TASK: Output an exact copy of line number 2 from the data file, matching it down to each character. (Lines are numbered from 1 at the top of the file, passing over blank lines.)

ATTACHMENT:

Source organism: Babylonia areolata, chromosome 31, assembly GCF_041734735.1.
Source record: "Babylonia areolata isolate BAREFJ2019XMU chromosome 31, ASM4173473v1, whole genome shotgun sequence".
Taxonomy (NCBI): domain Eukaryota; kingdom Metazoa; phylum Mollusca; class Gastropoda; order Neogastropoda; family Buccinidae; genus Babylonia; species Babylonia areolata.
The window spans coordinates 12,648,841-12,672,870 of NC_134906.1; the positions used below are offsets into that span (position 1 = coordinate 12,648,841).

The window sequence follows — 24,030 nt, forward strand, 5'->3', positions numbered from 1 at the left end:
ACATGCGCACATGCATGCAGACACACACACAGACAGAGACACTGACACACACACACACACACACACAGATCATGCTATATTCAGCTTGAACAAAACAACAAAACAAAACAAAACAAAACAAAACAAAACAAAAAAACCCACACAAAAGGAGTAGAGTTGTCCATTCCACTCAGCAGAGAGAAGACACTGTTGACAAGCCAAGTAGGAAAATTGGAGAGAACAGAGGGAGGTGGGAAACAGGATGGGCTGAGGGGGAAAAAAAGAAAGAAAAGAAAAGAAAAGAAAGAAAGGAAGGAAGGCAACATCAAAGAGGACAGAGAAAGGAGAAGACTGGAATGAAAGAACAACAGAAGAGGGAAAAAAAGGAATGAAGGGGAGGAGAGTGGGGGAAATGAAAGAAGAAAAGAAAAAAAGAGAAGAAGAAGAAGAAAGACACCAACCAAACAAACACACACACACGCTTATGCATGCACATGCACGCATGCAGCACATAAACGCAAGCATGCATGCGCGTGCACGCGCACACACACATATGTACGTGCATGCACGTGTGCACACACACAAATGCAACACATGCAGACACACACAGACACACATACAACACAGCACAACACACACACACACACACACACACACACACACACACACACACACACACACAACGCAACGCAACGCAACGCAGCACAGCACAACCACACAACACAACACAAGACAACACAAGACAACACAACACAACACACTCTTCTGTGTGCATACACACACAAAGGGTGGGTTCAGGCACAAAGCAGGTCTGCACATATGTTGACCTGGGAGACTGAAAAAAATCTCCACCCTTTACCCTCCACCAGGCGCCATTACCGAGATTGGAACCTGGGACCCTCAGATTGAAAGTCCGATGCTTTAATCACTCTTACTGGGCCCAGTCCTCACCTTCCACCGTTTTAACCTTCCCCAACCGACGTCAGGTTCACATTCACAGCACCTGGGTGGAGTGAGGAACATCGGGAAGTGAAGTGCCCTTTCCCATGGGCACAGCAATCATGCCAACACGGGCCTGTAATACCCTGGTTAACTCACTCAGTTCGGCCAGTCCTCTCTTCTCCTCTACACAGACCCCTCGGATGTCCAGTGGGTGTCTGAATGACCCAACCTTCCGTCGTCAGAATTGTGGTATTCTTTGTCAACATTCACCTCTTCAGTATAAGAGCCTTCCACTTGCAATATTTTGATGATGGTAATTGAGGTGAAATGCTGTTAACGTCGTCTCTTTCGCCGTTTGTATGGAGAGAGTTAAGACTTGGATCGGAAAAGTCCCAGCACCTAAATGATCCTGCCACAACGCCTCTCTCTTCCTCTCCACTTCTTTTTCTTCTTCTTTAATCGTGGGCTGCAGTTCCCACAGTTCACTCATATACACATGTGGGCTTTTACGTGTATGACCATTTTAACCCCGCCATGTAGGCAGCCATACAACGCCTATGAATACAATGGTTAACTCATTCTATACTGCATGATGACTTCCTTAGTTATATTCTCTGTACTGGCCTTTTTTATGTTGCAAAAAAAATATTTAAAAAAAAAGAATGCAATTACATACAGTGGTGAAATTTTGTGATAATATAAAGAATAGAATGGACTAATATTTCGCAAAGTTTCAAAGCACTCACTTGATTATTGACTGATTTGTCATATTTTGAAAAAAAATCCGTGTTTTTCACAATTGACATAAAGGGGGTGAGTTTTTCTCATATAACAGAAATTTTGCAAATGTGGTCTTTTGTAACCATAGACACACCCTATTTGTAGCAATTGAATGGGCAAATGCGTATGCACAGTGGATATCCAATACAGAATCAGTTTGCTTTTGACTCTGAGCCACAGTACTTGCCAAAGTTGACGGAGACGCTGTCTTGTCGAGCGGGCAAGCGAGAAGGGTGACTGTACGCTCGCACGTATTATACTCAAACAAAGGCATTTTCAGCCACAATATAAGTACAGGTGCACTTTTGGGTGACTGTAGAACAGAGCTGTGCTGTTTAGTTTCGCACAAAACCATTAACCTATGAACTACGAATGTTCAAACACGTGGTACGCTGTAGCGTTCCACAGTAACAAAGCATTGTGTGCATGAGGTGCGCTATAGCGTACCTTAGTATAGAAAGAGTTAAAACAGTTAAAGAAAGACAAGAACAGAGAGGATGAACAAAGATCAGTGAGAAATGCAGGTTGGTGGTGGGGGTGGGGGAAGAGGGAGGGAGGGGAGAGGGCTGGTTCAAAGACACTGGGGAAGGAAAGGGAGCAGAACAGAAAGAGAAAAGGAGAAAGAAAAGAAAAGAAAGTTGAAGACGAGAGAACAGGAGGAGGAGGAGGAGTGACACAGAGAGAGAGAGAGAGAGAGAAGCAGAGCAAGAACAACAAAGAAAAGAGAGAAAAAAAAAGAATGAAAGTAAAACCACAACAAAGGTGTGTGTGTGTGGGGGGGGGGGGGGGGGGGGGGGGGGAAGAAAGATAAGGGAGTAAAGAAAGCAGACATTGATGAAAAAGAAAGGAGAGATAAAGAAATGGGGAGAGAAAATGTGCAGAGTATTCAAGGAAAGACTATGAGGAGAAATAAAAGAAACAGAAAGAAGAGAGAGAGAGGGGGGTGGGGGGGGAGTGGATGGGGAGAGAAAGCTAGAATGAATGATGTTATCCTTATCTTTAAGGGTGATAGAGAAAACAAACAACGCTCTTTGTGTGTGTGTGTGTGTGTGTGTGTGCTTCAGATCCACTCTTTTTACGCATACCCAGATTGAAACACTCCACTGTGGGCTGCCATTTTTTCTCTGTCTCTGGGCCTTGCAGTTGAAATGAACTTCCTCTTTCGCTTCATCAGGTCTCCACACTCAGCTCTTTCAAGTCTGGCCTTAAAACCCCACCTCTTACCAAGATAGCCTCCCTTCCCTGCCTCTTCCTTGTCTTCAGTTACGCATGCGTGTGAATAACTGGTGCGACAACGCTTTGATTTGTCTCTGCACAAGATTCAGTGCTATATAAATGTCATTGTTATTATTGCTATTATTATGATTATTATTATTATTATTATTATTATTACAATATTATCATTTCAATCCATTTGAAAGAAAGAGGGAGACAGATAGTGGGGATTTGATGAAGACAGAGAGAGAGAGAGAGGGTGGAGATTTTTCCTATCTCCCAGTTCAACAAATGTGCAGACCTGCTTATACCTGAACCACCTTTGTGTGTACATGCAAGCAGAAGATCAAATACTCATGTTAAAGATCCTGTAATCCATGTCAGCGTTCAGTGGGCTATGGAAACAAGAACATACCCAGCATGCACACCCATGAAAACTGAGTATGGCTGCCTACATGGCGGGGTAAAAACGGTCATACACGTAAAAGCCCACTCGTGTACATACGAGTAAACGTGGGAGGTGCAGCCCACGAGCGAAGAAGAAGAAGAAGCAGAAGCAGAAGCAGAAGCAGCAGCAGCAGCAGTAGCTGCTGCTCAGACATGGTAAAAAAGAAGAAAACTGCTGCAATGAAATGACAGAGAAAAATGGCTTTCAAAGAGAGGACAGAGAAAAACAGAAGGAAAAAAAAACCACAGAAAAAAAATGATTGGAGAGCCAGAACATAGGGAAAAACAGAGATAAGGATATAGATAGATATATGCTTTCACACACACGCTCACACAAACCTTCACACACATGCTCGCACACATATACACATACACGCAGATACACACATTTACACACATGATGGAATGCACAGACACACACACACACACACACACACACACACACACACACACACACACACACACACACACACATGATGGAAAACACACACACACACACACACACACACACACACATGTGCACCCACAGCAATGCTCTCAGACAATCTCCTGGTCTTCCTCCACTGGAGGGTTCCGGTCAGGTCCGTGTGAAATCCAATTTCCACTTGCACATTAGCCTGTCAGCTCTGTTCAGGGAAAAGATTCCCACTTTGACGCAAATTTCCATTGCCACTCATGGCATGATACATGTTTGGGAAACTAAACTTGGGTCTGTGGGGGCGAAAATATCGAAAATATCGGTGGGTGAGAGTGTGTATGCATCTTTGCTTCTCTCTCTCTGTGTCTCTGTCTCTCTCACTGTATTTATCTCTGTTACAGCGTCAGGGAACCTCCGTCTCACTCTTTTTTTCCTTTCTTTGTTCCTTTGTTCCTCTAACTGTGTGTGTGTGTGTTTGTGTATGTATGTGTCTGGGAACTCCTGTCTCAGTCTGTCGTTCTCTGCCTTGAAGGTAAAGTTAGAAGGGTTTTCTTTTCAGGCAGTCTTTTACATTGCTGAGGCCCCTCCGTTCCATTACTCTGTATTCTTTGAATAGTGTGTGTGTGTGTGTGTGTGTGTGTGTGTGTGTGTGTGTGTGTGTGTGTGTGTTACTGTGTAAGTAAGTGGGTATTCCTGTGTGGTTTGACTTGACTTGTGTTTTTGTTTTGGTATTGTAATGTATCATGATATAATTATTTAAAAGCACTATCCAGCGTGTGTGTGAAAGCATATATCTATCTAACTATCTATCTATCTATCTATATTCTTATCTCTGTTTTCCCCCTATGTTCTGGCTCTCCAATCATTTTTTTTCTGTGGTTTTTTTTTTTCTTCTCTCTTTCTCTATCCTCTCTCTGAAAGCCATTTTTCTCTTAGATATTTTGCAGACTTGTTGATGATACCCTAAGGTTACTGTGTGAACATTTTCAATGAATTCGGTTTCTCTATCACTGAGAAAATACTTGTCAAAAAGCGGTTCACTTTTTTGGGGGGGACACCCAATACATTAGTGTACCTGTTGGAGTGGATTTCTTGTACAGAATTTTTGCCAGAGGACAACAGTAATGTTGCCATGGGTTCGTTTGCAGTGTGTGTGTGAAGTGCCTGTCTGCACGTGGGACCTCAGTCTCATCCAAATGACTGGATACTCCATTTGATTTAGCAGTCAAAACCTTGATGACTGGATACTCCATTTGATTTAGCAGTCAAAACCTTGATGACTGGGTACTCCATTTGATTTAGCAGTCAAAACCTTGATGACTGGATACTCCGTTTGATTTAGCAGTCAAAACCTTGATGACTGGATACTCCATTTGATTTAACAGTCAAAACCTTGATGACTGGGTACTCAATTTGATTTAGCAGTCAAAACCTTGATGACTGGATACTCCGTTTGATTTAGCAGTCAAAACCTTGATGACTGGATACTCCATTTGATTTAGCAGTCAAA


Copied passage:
Source record: "Babylonia areolata isolate BAREFJ2019XMU chromosome 31, ASM4173473v1, whole genome shotgun sequence".